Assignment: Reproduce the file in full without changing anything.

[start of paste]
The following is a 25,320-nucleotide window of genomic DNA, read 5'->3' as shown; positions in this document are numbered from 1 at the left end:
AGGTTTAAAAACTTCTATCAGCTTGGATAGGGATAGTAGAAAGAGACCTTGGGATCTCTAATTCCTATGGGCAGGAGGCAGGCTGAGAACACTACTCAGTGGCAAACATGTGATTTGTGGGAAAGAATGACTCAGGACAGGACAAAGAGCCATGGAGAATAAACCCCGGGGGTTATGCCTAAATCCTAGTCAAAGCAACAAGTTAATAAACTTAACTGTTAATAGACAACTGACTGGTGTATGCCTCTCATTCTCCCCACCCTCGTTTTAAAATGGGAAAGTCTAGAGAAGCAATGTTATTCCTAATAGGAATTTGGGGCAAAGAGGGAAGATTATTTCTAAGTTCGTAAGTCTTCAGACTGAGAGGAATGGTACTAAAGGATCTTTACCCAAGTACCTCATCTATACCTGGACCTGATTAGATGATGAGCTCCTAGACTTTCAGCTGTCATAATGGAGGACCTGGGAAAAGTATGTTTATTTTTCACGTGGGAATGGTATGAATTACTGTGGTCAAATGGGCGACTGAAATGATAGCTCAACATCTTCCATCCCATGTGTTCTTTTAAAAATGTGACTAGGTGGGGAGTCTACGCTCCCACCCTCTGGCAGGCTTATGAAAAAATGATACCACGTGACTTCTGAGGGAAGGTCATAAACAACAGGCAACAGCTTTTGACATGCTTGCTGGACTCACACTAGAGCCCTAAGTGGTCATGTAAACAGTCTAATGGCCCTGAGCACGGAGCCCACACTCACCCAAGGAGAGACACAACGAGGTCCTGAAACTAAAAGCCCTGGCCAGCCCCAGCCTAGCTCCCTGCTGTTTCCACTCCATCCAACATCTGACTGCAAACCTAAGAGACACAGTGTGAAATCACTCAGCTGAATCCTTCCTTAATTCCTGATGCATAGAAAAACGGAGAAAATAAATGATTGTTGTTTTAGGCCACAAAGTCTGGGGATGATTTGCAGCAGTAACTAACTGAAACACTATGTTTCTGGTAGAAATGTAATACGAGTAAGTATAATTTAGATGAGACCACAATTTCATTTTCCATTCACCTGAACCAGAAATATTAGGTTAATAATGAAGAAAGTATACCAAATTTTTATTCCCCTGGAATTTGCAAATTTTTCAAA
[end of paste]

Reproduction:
The following is a 25,320-nucleotide window of genomic DNA, read 5'->3' as shown; positions in this document are numbered from 1 at the left end:
AGGTTTAAAAACTTCTATCAGCTTGGATAGGGATAGTAGAAAGAGACCTTGGGATCTCTAATTCCTATGGGCAGGAGGCAGGCTGAGAACACTACTCAGTGGCAAACATGTGATTTGTGGGAAAGAATGACTCAGGACAGGACAAAGAGCCATGGAGAATAAACCCCGGGGGTTATGCCTAAATCCTAGTCAAAGCAACAAGTTAATAAACTTAACTGTTAATAGACAACTGACTGGTGTATGCCTCTCATTCTCCCCACCCTCGTTTTAAAATGGGAAAGTCTAGAGAAGCAATGTTATTCCTAATAGGAATTTGGGGCAAAGAGGGAAGATTATTTCTAAGTTCGTAAGTCTTCAGACTGAGAGGAATGGTACTAAAGGATCTTTACCCAAGTACCTCATCTATACCTGGACCTGATTAGATGATGAGCTCCTAGACTTTCAGCTGTCATAATGGAGGACCTGGGAAAAGTATGTTTATTTTTCACGTGGGAATGGTATGAATTACTGTGGTCAAATGGGCGACTGAAATGATAGCTCAACATCTTCCATCCCATGTGTTCTTTTAAAAATGTGACTAGGTGGGGAGTCTACGCTCCCACCCTCTGGCAGGCTTATGAAAAAATGATACCACGTGACTTCTGAGGGAAGGTCATAAACAACAGGCAACAGCTTTTGACATGCTTGCTGGACTCACACTAGAGCCCTAAGTGGTCATGTAAACAGTCTAATGGCCCTGAGCACGGAGCCCACACTCACCCAAGGAGAGACACAACGAGGTCCTGAAACTAAAAGCCCTGGCCAGCCCCAGCCTAGCTCCCTGCTGTTTCCACTCCATCCAACATCTGACTGCAAACCTAAGAGACACAGTGTGAAATCACTCAGCTGAATCCTTCCTTAATTCCTGATGCATAGAAAAACGGAGAAAATAAATGATTGTTGTTTTAGGCCACAAAGTCTGGGGATGATTTGCAGCAGTAACTAACTGAAACACTATGTTTCTGGTAGAAATGTAATACGAGTAAGTATAATTTAGATGAGACCACAATTTCATTTTCCATTCACCTGAACCAGAAATATTAGGTTAATAATGAAGAAAGTATACCAAATTTTTATTCCCCTGGAATTTGCAAATTTTTCAAA